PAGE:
In my previous post, I focused on the big Wall St. corporations’ efforts to weaken financial regulations and consumer protections. In this post, I’ll share two much less visible examples of the power of big corporations to tilt the playing field in their favor:
- H-1B visas
- Consumer agreements and employee contracts
First, large corporations are dominating and gaming the H-1B visa program set up to help US companies hire foreign workers with special skills needed for their businesses that they are unable to find among US citizens. Only 85,000 of these visas are issued each year and many small companies with such needs are being shut out by large corporations requesting tens of thousands of the visas. It used to be that companies could apply and get one of these visas at any point during the year when the need arose. Now, immediately after the application process starts on April 1 each year, big corporations request thousands of visas so that a week later applications have already exceeded the year’s supply. 
Just twenty corporations took nearly 40% of the visas last year, about 32,000 of them, with one company applying for over 14,000. Thirteen of these 20 corporations are global outsourcing operations that typically bring in their employees from India to fulfill large contracts with US corporations that are outsourcing customer contact, marketing, or other functions. Their dominance and gaming of the system mean that many of the 10,000 other companies, many of them small businesses, that want and need these visas can’t get them.
These large corporations’ claims that they can’t find US citizens to perform these jobs is somewhat suspect. It seems likely that in some cases they simply want to pay the foreign workers less than they would have to pay Americans to do these jobs. Furthermore, a number of these corporations aren’t actually US corporations; they have their headquarters in India or Ireland, for example.
On a different front, many of the agreements that consumers must sign or agree to to shop online, rent a car, put a relative in a nursing home, or to get a credit card, cell phone, or many other products and services, contain a clause that goes something like this: “the company may elect to resolve any claim by individual arbitration.” Increasingly, this language is also showing up in contracts individuals must sign to get a job. This means that the corporate employer or provider of the product or service can force employees and consumers to resolve any complaint, problem, or claim, including ones that may involve fraud, illegality, or serious risk to the individual, through a corporate-controlled arbitration process and as an individual (i.e., not through any group action such as a class-action lawsuit).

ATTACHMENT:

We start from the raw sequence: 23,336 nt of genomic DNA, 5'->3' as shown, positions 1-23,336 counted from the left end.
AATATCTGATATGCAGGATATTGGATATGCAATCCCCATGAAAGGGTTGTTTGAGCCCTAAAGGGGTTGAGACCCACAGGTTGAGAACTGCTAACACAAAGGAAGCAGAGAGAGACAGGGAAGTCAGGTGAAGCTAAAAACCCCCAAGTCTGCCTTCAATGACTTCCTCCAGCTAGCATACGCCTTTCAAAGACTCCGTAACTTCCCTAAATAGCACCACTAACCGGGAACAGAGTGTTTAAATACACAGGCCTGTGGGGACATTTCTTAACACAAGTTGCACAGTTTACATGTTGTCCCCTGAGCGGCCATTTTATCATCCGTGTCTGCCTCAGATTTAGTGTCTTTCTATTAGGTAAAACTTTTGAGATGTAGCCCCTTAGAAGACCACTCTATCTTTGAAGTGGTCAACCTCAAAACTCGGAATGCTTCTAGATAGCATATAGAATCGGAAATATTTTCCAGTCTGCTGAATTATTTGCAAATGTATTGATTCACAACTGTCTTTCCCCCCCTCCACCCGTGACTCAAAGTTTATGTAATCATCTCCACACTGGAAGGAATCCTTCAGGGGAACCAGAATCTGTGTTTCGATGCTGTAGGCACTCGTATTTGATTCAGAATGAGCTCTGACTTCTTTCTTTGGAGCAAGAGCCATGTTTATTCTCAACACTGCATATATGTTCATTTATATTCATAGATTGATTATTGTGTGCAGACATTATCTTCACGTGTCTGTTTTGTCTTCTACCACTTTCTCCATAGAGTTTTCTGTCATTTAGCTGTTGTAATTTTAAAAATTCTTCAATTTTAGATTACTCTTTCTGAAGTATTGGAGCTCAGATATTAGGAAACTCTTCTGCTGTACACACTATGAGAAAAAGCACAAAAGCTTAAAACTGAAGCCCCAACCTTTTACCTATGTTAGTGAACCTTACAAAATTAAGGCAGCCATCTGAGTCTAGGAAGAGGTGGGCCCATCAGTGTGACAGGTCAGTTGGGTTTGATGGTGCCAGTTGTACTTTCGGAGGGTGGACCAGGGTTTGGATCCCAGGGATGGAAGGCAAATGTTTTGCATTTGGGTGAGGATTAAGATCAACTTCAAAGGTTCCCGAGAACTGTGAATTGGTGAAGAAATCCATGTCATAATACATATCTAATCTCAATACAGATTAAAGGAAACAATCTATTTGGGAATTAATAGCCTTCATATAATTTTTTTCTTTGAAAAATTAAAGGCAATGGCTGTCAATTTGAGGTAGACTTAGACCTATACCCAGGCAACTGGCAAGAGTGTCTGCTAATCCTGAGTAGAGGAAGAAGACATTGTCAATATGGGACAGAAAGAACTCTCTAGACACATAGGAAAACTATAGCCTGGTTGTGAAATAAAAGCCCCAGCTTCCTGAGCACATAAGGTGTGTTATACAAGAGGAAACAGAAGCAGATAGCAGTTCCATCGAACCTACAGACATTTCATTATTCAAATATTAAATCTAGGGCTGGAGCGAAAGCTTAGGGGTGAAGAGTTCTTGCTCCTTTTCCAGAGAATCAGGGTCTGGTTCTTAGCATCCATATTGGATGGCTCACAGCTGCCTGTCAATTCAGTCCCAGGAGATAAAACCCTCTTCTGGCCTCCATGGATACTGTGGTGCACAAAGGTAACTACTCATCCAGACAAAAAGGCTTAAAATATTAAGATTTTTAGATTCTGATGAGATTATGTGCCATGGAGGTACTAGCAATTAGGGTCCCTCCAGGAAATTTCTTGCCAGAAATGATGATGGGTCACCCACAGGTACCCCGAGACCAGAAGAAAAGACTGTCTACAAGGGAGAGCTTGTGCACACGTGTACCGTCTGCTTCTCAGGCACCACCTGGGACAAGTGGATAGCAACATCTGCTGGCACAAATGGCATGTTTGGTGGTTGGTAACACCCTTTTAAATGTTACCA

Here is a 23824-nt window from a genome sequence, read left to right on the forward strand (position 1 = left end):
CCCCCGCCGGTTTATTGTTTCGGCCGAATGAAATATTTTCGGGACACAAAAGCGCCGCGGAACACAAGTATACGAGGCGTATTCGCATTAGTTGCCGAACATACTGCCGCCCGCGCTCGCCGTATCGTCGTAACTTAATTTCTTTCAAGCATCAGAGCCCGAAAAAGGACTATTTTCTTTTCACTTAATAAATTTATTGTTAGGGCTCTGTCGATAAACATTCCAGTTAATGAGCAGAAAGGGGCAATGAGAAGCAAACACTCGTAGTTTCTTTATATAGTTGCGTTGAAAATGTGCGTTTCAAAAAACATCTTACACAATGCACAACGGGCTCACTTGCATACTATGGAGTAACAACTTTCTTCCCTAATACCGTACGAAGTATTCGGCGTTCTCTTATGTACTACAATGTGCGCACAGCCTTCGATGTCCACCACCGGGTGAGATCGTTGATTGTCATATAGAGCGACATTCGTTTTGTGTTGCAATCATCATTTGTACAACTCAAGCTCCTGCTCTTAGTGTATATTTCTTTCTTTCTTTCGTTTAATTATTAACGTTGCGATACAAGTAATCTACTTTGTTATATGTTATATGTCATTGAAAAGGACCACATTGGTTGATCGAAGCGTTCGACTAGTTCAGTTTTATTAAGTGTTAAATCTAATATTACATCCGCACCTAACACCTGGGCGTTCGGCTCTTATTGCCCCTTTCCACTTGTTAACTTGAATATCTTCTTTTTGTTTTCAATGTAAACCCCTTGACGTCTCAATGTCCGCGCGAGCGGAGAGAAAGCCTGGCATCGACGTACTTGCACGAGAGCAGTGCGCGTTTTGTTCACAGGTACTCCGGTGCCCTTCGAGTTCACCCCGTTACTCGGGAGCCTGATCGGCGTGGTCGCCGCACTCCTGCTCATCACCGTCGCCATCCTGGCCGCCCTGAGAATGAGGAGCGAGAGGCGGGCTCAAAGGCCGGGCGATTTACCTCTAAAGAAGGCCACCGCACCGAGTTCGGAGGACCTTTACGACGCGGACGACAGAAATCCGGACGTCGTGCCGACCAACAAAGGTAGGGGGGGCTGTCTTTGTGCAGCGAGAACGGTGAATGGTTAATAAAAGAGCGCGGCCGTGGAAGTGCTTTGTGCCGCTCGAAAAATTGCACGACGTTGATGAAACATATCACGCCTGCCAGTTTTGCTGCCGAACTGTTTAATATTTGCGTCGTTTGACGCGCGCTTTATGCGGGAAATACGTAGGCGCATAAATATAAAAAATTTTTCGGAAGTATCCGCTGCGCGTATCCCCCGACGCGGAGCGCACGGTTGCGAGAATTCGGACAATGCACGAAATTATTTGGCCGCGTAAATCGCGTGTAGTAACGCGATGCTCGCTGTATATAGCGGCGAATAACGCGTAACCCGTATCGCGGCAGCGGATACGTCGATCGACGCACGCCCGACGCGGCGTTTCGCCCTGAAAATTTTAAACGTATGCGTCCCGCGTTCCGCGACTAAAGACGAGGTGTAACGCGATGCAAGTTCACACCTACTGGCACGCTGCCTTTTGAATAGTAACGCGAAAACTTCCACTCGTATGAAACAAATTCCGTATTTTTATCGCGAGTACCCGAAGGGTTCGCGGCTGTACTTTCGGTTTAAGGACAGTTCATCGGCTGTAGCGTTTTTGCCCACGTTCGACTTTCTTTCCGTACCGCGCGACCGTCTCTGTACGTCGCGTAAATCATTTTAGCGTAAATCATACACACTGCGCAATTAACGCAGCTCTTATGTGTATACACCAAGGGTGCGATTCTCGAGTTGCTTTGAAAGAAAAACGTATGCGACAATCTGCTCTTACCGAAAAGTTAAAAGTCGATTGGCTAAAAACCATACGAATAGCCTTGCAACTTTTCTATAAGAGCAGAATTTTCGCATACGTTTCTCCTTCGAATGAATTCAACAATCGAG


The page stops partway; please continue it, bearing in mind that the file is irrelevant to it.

This prevents the individual from going to court, from suing, and from joining with others in a class-action lawsuit. Class-action lawsuits, where a group of individuals who have been similarly harmed by a corporation’s actions band together to bring a lawsuit, are often the only realistic way to fight the power and deep pockets of a large corporation. Many attempts to bring class-action lawsuits have been rejected by the courts due to such arbitration clauses, including ones against Time Warner Cable for unauthorized charges on customers’ bills, AT&T for excessive cancellation fees, a travel booking website for price fixing, and ones for predatory lending, wage theft, and multiple cases of race and sex discrimination. The evidence indicates that once a class-action suit is blocked, most individuals simply drop their claims because they aren’t worth pursuing on an individual basis given the time and effort required and the small likelihood of winning any significant compensation.
“This is among the most profound shifts in our legal history. Ominously, business has a good chance of opting out of the legal system altogether and misbehaving without reproach,” according to US District Judge William Young, a Reagan appointee. The effort to prevent class-action lawsuits was led by a coalition of credit card companies and retailers; it has been underway for 10 years. The Attorneys General of 16 states have written to the Consumer Financial Protection Bureau (CFPB) warning that “unlawful business practices” could flourish with the growing inability to use class-action lawsuits to seek compensation for victims. 
In October, the Consumer Financial Protection Bureau outlined rules to prevent financial corporations from banning class-action lawsuits in consumer agreements. Wall St. and the US Chamber of Commerce immediately mobilized to block the CFPB’s effort.
Large corporations are continuously working to gain benefits for themselves at a cost to consumers, workers, and small businesses. I urge you to contact your elected officials and tell them that big corporations don’t need or deserve a playing field that’s tipped in their favor. If anything, the field should be tipped in favor of the little guy – individuals and small companies.
 Preston, J., 11/11/15, “Top companies ‘game’ visa system, leaving smaller firms out of luck,” The Boston Globe from The New York Times
 Silver-Greenberg, J., & Gebeloff, R., 11/1/15, “Hidden in fine print, clause stacks deck against consumers,” The Boston Globe from The New York Times